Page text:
The boss of Morrisons, the country’s fourth largest supermarket chain, has warned prices will go up unless there is a tariff-free deal to leave the European Union.
David Potts told journalists that it was particularly important to avoid inflation during a recessions and the chain “can’t defy gravity” despite a recent push to lower prices on cupboard essentials.
" Tariffs will drive inflation and in any year we don't want to see increased prices, but particularly in a recession year. We appreciate that it's complex but we would like the focus to be on a no-tariff deal," he said.
The supermarket, however, is somewhat protected compared with some of its rivals as two thirds of what it sells is sourced at home.
Mr Potts added: "From our point of view representing British consumers we would like the government and the leaders of the country to negotiate a deal that includes no tariffs UK to Europe or Europe to the UK because tariffs do drive inflation."
His remarks came as sales at Morrisons surged through lockdown. But profits took a £155m hit after it had to hire more staff to cope with demand for home delivery and click-and-collect as well as costs related to keeping its own staff safe in stores and extra waste. The chain has installed 28,000 plastic screens in its branches.
The Bradford-based retailer reported an 8.8pc increase in total revenue to £7.55bn for the half year to Aug 2, while like-for-like sales also jumped by 8.7pc, excluding fuel.
Pre-tax profits slipped by a quarter to £148m, which were partly offset by £93m it made in savings from the Government’s business rates holiday.
The company expects profit growth in the second half as grocery sales remain robust, it said. It slashed prices for 400 products this week as consumers grow increasingly concerned about their finances.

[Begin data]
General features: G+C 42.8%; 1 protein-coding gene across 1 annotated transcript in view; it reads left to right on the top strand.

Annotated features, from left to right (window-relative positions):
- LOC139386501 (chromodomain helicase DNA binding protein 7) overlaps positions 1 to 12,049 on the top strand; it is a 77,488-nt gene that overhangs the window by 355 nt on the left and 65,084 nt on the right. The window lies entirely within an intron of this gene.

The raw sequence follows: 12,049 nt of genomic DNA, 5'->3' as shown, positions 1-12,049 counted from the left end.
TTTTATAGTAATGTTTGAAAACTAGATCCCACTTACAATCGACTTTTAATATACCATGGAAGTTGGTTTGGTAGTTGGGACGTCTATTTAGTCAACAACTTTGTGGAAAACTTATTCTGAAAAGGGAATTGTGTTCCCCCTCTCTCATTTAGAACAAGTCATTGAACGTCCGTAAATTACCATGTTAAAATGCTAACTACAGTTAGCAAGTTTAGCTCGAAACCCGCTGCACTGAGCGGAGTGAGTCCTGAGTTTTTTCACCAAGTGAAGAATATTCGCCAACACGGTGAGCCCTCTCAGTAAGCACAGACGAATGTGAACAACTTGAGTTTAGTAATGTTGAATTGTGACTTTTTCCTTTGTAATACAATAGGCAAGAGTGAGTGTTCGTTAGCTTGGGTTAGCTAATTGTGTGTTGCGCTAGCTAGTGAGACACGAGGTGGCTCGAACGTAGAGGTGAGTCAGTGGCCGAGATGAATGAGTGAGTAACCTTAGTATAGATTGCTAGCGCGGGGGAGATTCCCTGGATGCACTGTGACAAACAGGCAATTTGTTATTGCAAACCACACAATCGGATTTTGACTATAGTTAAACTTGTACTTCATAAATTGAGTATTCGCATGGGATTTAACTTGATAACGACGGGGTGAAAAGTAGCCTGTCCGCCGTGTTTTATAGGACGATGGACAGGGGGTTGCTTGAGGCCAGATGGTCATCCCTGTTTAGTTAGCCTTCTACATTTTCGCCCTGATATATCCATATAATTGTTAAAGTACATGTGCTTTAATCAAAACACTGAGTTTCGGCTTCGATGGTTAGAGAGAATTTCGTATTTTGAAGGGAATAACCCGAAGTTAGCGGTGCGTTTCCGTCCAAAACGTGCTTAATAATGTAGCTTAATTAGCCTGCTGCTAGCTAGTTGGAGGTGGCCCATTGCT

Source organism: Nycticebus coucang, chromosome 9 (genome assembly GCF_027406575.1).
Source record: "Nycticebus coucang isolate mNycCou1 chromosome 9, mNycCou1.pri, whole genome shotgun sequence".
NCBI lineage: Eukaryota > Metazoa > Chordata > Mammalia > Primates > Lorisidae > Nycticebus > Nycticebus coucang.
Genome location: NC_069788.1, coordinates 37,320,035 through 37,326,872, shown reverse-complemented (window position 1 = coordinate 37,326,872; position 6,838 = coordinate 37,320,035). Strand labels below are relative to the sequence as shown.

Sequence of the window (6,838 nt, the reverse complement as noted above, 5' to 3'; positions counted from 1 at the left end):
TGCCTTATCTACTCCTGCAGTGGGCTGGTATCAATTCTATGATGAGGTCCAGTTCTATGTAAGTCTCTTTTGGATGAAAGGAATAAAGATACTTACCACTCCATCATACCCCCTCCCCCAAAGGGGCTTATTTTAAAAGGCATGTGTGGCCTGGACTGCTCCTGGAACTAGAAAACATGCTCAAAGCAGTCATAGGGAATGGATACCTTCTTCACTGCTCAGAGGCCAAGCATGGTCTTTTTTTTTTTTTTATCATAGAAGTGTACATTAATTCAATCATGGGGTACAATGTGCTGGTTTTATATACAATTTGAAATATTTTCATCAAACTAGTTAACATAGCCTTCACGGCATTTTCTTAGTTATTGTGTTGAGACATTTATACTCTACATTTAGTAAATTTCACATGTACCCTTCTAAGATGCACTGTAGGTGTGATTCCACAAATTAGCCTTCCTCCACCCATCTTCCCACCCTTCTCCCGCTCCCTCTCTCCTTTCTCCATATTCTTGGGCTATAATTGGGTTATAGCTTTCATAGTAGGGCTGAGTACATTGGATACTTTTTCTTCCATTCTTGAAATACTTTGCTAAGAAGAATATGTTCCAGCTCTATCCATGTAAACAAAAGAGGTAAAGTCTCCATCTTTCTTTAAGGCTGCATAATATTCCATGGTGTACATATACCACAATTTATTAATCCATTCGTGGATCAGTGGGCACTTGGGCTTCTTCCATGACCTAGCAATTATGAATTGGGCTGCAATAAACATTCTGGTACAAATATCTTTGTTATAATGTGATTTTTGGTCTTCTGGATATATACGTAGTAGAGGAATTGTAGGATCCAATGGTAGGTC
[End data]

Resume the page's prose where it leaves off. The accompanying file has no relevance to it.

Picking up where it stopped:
Morrisons has also expanded its online and home delivery capacity five-fold after the pandemic dramatically boosted demand for groceries bought over the internet.
The company launched a tie-up with Deliveroo that has now expanded to 180 sites and it sells its goods through Amazon as well.
Mr Potts said he believed the country was seeing the renaissance of British supermarkets.
He added: "From the start of the pandemic we stepped up and put the company’s assets at the disposal of the country to help feed the nation.
"We are now looking forward to holding on to what we created in the first half, building a broader, stronger Morrisons."
The retailer declared an interim dividend of 2.04p per share, an increase of almost 6pc, but sidelined plans to pay out a special dividend. Rival Tesco had to defend a £635m dividend payout it announced at the peak of the crisis.
Analysts at Jefferies said: "[Morrisons’] defensive merits are confirmed, underpinned by a fast-growing online offer and ongoing progress in strengthening the core proposition."
Shares fell 4.1pc to 187.1p in early trading.
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